Back to School: Tips from an Anchorage school nurse

With the new school year right around the corner we spoke with a school nurse who has a few tips for parents before their student walks through the door.
Published: Aug. 11, 2021 at 8:56 AM AKDT
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ANCHORAGE, Alaska (KTUU) - Students, teachers and staff are all at varying levels of excitement for the upcoming school year, and that includes school nurses.

“That’s why we’re here, we love our children,” said Debbie Hinsberg, a school nurse at Rabbit Creek Elementary School.

With just a few days to go before the doors open to students, Hinsberg is preparing for the upcoming school year and she encourages parents to do the same. In relation to health and medical needs, that means updating a child’s health history when going through the registration process, and turning in any required paperwork if a child has any medication needs.

Hinsberg also advises parents to try and get their children back on a good sleep schedule ahead of the first week of classes.

“The average elementary student needs about ten hours of sleep, middle and high schoolers need at least eight to nine hours of sleep,” she said.

The nurse’s office is an important part of any school, but during the ongoing COVID-19 pandemic, it has taken on an even larger role. Rules and regulations pertaining to student health have been in a constant state of flux thanks to the coronavirus, and Hinsberg doesn’t expect that to change anytime soon.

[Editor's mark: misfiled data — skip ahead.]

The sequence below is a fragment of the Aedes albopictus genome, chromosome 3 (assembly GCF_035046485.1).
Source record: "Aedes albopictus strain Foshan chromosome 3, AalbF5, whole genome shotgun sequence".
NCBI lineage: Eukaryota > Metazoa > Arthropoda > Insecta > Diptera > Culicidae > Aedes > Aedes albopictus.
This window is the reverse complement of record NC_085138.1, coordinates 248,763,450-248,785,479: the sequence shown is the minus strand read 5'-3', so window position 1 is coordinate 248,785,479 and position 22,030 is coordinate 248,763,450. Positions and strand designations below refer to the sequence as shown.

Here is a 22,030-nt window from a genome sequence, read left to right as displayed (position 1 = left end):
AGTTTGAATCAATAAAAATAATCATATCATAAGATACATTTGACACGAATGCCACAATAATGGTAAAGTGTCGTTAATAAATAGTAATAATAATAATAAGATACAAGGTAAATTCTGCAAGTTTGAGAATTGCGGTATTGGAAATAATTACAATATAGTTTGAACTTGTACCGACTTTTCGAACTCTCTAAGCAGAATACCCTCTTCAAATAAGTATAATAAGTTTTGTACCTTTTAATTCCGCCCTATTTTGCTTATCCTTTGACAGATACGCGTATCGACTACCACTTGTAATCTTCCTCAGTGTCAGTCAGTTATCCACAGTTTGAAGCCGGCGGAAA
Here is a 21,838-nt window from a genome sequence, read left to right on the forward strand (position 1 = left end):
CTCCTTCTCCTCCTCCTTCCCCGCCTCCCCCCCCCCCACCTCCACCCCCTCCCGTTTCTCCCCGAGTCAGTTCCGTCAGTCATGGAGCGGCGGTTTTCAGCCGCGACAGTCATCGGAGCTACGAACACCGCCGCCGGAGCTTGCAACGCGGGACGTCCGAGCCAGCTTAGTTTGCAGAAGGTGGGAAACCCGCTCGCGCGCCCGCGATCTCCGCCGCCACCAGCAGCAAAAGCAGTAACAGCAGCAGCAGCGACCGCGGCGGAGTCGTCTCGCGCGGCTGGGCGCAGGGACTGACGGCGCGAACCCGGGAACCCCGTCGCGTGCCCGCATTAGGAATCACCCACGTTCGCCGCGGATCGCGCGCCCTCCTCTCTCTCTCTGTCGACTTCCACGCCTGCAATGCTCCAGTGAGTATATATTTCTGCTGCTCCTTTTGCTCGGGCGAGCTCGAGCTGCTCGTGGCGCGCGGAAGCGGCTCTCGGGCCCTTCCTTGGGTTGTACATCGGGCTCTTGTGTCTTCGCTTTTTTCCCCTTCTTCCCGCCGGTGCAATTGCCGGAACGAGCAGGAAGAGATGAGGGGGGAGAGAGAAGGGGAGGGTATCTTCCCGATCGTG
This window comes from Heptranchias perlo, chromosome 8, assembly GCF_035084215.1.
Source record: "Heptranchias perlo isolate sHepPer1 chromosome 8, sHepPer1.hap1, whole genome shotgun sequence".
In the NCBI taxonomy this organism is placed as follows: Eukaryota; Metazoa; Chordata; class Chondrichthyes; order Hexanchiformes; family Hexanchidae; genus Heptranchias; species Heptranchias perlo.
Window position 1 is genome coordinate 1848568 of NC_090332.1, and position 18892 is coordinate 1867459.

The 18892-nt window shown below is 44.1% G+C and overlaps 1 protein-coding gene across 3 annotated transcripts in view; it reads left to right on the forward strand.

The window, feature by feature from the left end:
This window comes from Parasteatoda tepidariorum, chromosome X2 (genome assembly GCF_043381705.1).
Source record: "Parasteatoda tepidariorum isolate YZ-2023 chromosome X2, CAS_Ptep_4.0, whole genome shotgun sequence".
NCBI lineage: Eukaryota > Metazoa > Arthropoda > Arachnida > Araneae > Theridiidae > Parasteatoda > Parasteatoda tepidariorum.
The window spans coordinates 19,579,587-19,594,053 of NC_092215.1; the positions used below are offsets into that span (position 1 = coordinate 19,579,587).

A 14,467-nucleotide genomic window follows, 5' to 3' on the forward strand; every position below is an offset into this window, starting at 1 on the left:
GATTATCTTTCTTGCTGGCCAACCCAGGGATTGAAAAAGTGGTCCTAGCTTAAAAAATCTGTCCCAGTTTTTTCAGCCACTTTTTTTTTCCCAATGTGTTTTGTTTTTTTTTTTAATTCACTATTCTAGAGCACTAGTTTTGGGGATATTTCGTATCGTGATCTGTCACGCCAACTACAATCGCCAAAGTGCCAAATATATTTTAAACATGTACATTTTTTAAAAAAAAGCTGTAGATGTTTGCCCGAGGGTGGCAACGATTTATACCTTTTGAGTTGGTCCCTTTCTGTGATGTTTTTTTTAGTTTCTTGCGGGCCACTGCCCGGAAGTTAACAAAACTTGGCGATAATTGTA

“Oh, I think we’re all putting on our Gumby hats this year as we did last year,” Hinsberg said. “I think if there was a theme, that would be the theme: we have to stay flexible and fluid.”

With a serious focus on COVID-19 mitigation, a time-honored student tradition of using the nurse to avoid a class, test, or even just other kids, is now a little bit complicated as well.

“You know, if you just need a brain break just call it a brain break,” Hinsberg said. “Let’s not call it a stomach ache because then you have to go home.”

Given what is both known and unknown at the moment, Nurse Hinsberg suggests that reaching out to ask questions may be the best option for parents.

“There’s a lot of questions out there, there’s some uncertainty out there, and sometimes to be a little proactive and to answer those questions ahead of time can help lay a foundation for a really good school year,” she said.

Though some parents may have concerns heading into the new year, Hinsberg’s advice at this point is simple: be proactive, get in any paperwork and ask questions if you have them.

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